After delivering a record full-year, pre-tax profit of $14.3 billion for 2021, General Motors said it could see even bigger earnings this year, with much of that due to growing supplies of semiconductor chips that will help production rebound.
The largest of the domestic automakers expects to see its pre-tax operating profit run between $13 billion $15 billion in 2022, though Chairman and CEO Mary Barra added a note of caution during separate calls with analysts and reporters.
There are still plenty of potential “headwinds” facing the industry said Barra, with the risk of new COVID flare-ups, additional chip shortages and other disasters. “I don’t know if there’s anything normal right now,” said Barra. “It’s going to take a little while before we declare ‘normal.’”
Setting an upbeat tone
Nonetheless, Barra and other GM officials took a decidedly upbeat tone during two hours of media and analyst calls. Among the most important takeaways was GM’s target of delivering solid double-digit profit margins.
To get there, the automaker expects to steadily ramp up production, quarter by quarter, as it gets more of the semiconductors that caused it to slash production throughout 2021. The situation grew increasingly dire as the year ended and resulted in such a severe lack of dealer inventory that GM fell behind Toyota to lose its nearly centurylong position as the best-selling automaker in the U.S. market.
The one positive was the automaker’s ability to curb incentives, sharply driving up transaction prices and resulting in unexpectedly strong earnings for the year. GM also was able to shore up the bottom line by diverting what chips it could get to its highest-profit products, models like the Chevrolet Sierra pickup.
There had been some expectations GM would forecast even strong earnings for 2022 as production rebounded. But officials noted that it plans to now boost production of less profitable small SUVs and sedans.
An increased focus on EVs and robotaxis
That said, updated versions of the Silverado and GMC Sierra are coming in mid-2022 and, GM is betting, that will help rebuild demand that had fallen behind key competitors like Ford and Ram.
The coming year will see GM boost spending, primarily on its new high-tech operations. It will reveal the location of a fourth Ultium battery plant by mid-year, said Barra. And it plans to accelerate the rollout of new, all-electric vehicles.
“We’ll be pulling ahead significant investments (in technology) into the 2022-2025 timeframe,” said Barra noting that “We also recognize the need to launch more long-range EVs faster.”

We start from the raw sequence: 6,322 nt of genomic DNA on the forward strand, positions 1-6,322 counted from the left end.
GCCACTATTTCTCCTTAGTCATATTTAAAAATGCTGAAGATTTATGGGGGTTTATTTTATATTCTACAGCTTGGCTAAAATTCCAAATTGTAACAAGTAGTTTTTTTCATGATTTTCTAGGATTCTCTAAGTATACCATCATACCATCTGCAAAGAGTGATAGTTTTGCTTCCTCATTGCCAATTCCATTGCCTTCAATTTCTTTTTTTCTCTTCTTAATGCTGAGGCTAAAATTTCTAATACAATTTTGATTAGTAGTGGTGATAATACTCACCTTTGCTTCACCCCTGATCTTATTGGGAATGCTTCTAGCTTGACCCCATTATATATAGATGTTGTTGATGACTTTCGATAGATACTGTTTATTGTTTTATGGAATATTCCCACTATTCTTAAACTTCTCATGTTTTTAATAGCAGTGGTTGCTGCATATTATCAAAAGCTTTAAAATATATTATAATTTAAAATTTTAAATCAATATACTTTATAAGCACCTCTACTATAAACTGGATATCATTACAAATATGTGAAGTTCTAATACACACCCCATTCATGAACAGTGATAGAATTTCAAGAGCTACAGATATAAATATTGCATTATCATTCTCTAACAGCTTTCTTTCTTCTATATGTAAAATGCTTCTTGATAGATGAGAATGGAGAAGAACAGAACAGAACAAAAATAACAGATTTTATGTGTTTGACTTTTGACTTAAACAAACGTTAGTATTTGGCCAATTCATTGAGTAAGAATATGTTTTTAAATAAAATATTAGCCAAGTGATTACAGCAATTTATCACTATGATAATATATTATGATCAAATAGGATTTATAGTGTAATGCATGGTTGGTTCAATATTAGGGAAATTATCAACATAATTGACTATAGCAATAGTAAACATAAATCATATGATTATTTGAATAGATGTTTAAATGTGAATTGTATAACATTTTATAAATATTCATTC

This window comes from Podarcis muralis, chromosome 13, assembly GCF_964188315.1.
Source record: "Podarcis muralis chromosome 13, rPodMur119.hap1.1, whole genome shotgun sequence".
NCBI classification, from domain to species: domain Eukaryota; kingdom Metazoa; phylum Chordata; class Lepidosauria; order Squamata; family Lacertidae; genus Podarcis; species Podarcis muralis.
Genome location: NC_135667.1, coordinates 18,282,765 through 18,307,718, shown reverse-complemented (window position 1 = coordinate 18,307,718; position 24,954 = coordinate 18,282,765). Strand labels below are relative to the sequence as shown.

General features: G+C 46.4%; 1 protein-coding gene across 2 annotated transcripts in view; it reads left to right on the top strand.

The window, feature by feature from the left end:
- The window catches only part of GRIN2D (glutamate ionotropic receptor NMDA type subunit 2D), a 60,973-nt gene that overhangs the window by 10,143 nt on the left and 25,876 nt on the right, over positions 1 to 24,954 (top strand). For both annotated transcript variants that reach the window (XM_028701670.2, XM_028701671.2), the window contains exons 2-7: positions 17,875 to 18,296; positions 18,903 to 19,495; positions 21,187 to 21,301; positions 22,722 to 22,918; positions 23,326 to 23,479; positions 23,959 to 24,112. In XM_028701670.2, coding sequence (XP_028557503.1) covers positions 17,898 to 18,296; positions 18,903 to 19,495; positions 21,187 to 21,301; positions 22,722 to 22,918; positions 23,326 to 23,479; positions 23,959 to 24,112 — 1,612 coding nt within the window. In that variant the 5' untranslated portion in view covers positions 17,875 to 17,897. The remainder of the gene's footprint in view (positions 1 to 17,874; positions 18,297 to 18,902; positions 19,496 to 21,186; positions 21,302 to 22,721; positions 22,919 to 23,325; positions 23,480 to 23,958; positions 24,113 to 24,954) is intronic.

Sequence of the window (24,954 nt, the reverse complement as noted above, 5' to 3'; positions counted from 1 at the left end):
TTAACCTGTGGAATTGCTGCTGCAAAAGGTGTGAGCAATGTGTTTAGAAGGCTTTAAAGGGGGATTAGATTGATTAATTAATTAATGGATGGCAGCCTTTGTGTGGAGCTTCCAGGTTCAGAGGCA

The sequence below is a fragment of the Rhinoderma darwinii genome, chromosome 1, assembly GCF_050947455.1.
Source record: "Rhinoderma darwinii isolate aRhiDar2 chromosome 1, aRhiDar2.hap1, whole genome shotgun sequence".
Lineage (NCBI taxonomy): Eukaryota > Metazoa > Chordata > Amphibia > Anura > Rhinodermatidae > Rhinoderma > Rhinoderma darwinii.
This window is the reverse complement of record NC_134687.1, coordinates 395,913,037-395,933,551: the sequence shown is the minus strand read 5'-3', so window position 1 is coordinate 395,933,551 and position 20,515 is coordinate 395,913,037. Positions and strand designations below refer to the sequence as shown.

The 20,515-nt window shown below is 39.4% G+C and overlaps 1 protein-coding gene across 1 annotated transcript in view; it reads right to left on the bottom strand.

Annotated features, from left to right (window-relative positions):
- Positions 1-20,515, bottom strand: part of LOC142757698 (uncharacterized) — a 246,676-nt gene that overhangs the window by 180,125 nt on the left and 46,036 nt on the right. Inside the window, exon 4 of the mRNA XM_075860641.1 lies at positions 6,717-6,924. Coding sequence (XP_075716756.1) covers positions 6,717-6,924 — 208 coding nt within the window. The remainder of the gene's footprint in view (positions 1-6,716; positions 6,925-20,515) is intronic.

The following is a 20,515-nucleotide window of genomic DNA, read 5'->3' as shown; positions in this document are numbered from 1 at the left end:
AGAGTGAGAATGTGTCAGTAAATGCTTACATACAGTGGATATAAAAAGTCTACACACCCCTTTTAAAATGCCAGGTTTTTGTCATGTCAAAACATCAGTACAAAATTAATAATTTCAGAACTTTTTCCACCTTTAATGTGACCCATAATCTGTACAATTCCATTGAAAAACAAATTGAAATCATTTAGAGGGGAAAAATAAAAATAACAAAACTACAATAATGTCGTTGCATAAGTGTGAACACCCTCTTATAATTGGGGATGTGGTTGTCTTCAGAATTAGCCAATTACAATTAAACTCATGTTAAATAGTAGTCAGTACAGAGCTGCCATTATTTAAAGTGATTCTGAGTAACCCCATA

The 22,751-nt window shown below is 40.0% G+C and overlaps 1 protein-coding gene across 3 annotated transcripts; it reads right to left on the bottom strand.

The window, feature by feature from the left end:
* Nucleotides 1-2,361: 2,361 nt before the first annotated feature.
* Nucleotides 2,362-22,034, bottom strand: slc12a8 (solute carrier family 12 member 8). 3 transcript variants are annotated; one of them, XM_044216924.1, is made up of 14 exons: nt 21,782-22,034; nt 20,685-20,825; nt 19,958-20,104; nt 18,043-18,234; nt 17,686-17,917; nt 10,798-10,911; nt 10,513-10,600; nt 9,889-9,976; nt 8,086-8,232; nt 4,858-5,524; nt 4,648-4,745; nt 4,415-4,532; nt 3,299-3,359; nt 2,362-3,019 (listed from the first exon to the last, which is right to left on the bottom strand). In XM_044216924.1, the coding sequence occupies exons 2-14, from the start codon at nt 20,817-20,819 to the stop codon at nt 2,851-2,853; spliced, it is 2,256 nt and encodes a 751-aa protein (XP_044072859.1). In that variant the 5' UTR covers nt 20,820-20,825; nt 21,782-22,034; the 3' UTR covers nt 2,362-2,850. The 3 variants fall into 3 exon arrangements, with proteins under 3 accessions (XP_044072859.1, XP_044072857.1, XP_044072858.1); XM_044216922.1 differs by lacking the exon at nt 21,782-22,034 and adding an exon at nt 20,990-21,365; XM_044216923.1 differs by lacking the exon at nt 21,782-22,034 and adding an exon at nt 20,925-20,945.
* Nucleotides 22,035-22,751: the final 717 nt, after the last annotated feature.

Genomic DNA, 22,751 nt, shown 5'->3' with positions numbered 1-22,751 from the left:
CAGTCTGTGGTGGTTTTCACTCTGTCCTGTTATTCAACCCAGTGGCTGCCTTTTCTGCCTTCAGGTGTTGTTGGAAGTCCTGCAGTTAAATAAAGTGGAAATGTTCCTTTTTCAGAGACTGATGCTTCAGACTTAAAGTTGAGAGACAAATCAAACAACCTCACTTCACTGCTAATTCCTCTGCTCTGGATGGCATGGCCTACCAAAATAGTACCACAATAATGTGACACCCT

During a meeting with the Automotive Press Association in Detroit in December, the CEO revealed several upcoming BEV models, including an electric version of the Chevy Equinox SUV set to start at $30,000. During Tuesday’s analyst call, Barra confirmed that saying, “We plan to follow the Equinox with an even more affordable EV.”
On the whole, the automaker is sticking to plans to launch 20 BEVs in North America by 2025, and 30 worldwide.
Exciting growth opportunities
GM also is upping its push into autonomous driving, Barra opening her comments to analysts by referring to the carmaker’s San Francisco-based Cruise subsidiary as “one of our most exciting growth opportunities.”
The autonomous vehicle unit recently received authorization from California regulators to begin operating fully driverless shuttles on public roads and, as of Tuesday, it had logged more than 600 trips racking up 20,000 miles. Up until now, the passengers have been Cruise staff, but the unit today opened up a waiting list and quickly saw a flood of requests from the public.
“It’s going to be a pretty long list pretty quickly,” said Cruise CEO Kyle Vogt, adding that “it could be some time” before everyone has a chance to actually take a ride.
Shareholders and hourly workers celebrate
During the call, Barra confirmed that Cruise will continue focusing on robotaxis for now, but will shoot to have retail technology available around “mid-decade.”
The Detroit automaker released its earnings report just as Wall Street closed trading for the day. The weak sales during the fourth quarter initially sent its shares tumbling in after-hours trading — falling from a closing price of $54.12 to a low of $52.47. But the numbers quickly rebounded as analysts and investors got a closer look — and then heard from the GM management team. Barely 90 minutes later, GM shares were up to $55.20.
Investors aren’t going to be the only ones pleased. The 42,500 GM hourly workers in the U.S. will be eligible to receive profit sharing bonuses of as much as $10,250 in their Feb. 25 paychecks.